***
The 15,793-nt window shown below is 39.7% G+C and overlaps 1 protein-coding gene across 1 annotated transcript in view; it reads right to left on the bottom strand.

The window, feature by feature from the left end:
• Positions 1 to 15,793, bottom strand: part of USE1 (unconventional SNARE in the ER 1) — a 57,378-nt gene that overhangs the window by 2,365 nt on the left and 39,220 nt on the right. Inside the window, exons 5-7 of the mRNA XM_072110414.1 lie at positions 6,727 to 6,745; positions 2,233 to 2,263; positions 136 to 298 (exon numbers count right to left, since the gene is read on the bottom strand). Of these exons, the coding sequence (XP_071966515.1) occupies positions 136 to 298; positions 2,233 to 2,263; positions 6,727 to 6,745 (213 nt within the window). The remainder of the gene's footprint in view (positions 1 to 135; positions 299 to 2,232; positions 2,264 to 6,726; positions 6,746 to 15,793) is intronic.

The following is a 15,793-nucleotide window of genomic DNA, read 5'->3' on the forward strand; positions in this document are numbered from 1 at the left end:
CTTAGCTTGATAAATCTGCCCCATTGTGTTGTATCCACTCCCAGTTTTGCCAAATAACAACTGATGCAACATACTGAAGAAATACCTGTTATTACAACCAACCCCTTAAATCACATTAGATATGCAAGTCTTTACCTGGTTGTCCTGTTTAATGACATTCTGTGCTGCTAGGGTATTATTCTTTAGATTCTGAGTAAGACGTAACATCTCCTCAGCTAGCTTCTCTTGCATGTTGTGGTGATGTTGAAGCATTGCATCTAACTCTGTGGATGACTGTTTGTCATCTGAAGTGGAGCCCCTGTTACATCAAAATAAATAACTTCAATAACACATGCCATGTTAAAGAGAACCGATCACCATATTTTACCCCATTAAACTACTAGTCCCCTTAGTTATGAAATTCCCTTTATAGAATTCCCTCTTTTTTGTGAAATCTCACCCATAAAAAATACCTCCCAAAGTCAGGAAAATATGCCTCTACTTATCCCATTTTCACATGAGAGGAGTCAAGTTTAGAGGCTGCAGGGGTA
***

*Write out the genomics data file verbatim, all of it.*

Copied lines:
The 15,793-nt window shown below is 39.7% G+C and overlaps 1 protein-coding gene across 1 annotated transcript in view; it reads right to left on the bottom strand.

The window, feature by feature from the left end:
• Positions 1 to 15,793, bottom strand: part of USE1 (unconventional SNARE in the ER 1) — a 57,378-nt gene that overhangs the window by 2,365 nt on the left and 39,220 nt on the right. Inside the window, exons 5-7 of the mRNA XM_072110414.1 lie at positions 6,727 to 6,745; positions 2,233 to 2,263; positions 136 to 298 (exon numbers count right to left, since the gene is read on the bottom strand). Of these exons, the coding sequence (XP_071966515.1) occupies positions 136 to 298; positions 2,233 to 2,263; positions 6,727 to 6,745 (213 nt within the window). The remainder of the gene's footprint in view (positions 1 to 135; positions 299 to 2,232; positions 2,264 to 6,726; positions 6,746 to 15,793) is intronic.

The following is a 15,793-nucleotide window of genomic DNA, read 5'->3' on the forward strand; positions in this document are numbered from 1 at the left end:
CTTAGCTTGATAAATCTGCCCCATTGTGTTGTATCCACTCCCAGTTTTGCCAAATAACAACTGATGCAACATACTGAAGAAATACCTGTTATTACAACCAACCCCTTAAATCACATTAGATATGCAAGTCTTTACCTGGTTGTCCTGTTTAATGACATTCTGTGCTGCTAGGGTATTATTCTTTAGATTCTGAGTAAGACGTAACATCTCCTCAGCTAGCTTCTCTTGCATGTTGTGGTGATGTTGAAGCATTGCATCTAACTCTGTGGATGACTGTTTGTCATCTGAAGTGGAGCCCCTGTTACATCAAAATAAATAACTTCAATAACACATGCCATGTTAAAGAGAACCGATCACCATATTTTACCCCATTAAACTACTAGTCCCCTTAGTTATGAAATTCCCTTTATAGAATTCCCTCTTTTTTGTGAAATCTCACCCATAAAAAATACCTCCCAAAGTCAGGAAAATATGCCTCTACTTATCCCATTTTCACATGAGAGGAGTCAAGTTTAGAGGCTGCAGGGGTA